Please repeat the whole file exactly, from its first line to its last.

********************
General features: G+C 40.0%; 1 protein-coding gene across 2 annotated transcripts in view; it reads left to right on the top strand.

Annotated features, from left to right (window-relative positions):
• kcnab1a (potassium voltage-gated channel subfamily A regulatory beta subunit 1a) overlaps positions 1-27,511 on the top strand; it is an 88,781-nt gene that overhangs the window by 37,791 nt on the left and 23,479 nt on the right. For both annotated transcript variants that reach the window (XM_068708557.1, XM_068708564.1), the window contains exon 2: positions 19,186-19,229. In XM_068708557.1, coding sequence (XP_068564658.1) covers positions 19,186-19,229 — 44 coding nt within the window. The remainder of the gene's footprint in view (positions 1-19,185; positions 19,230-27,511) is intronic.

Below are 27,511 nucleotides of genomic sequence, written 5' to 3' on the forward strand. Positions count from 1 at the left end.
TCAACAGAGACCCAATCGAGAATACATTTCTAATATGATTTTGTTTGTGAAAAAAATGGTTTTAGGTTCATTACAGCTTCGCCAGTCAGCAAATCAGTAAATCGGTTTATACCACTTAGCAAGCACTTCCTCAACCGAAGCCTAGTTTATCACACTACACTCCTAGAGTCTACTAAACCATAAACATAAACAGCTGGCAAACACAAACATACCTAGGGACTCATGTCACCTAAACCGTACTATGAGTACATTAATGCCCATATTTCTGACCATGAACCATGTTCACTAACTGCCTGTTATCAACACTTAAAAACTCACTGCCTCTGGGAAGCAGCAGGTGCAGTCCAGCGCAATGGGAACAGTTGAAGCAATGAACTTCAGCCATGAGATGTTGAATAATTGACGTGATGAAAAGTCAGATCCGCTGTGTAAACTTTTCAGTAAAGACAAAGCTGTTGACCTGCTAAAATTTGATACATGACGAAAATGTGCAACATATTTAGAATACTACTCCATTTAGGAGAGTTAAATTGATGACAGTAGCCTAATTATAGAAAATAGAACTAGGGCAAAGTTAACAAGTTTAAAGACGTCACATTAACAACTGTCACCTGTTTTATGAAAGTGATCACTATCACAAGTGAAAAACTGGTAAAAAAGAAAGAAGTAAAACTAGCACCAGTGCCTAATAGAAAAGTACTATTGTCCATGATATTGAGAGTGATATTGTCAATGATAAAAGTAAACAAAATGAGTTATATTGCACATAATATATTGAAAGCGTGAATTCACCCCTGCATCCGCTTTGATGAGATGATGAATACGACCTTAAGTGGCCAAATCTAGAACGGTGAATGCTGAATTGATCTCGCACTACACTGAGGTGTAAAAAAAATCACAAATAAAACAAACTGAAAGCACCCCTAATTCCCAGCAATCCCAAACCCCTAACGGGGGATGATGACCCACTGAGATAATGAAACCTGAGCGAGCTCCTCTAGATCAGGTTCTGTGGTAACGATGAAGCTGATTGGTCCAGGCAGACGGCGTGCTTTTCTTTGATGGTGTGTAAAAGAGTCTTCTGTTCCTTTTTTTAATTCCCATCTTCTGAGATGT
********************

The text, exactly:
General features: G+C 40.0%; 1 protein-coding gene across 2 annotated transcripts in view; it reads left to right on the top strand.

Annotated features, from left to right (window-relative positions):
• kcnab1a (potassium voltage-gated channel subfamily A regulatory beta subunit 1a) overlaps positions 1-27,511 on the top strand; it is an 88,781-nt gene that overhangs the window by 37,791 nt on the left and 23,479 nt on the right. For both annotated transcript variants that reach the window (XM_068708557.1, XM_068708564.1), the window contains exon 2: positions 19,186-19,229. In XM_068708557.1, coding sequence (XP_068564658.1) covers positions 19,186-19,229 — 44 coding nt within the window. The remainder of the gene's footprint in view (positions 1-19,185; positions 19,230-27,511) is intronic.

Below are 27,511 nucleotides of genomic sequence, written 5' to 3' on the forward strand. Positions count from 1 at the left end.
TCAACAGAGACCCAATCGAGAATACATTTCTAATATGATTTTGTTTGTGAAAAAAATGGTTTTAGGTTCATTACAGCTTCGCCAGTCAGCAAATCAGTAAATCGGTTTATACCACTTAGCAAGCACTTCCTCAACCGAAGCCTAGTTTATCACACTACACTCCTAGAGTCTACTAAACCATAAACATAAACAGCTGGCAAACACAAACATACCTAGGGACTCATGTCACCTAAACCGTACTATGAGTACATTAATGCCCATATTTCTGACCATGAACCATGTTCACTAACTGCCTGTTATCAACACTTAAAAACTCACTGCCTCTGGGAAGCAGCAGGTGCAGTCCAGCGCAATGGGAACAGTTGAAGCAATGAACTTCAGCCATGAGATGTTGAATAATTGACGTGATGAAAAGTCAGATCCGCTGTGTAAACTTTTCAGTAAAGACAAAGCTGTTGACCTGCTAAAATTTGATACATGACGAAAATGTGCAACATATTTAGAATACTACTCCATTTAGGAGAGTTAAATTGATGACAGTAGCCTAATTATAGAAAATAGAACTAGGGCAAAGTTAACAAGTTTAAAGACGTCACATTAACAACTGTCACCTGTTTTATGAAAGTGATCACTATCACAAGTGAAAAACTGGTAAAAAAGAAAGAAGTAAAACTAGCACCAGTGCCTAATAGAAAAGTACTATTGTCCATGATATTGAGAGTGATATTGTCAATGATAAAAGTAAACAAAATGAGTTATATTGCACATAATATATTGAAAGCGTGAATTCACCCCTGCATCCGCTTTGATGAGATGATGAATACGACCTTAAGTGGCCAAATCTAGAACGGTGAATGCTGAATTGATCTCGCACTACACTGAGGTGTAAAAAAAATCACAAATAAAACAAACTGAAAGCACCCCTAATTCCCAGCAATCCCAAACCCCTAACGGGGGATGATGACCCACTGAGATAATGAAACCTGAGCGAGCTCCTCTAGATCAGGTTCTGTGGTAACGATGAAGCTGATTGGTCCAGGCAGACGGCGTGCTTTTCTTTGATGGTGTGTAAAAGAGTCTTCTGTTCCTTTTTTTAATTCCCATCTTCTGAGATGT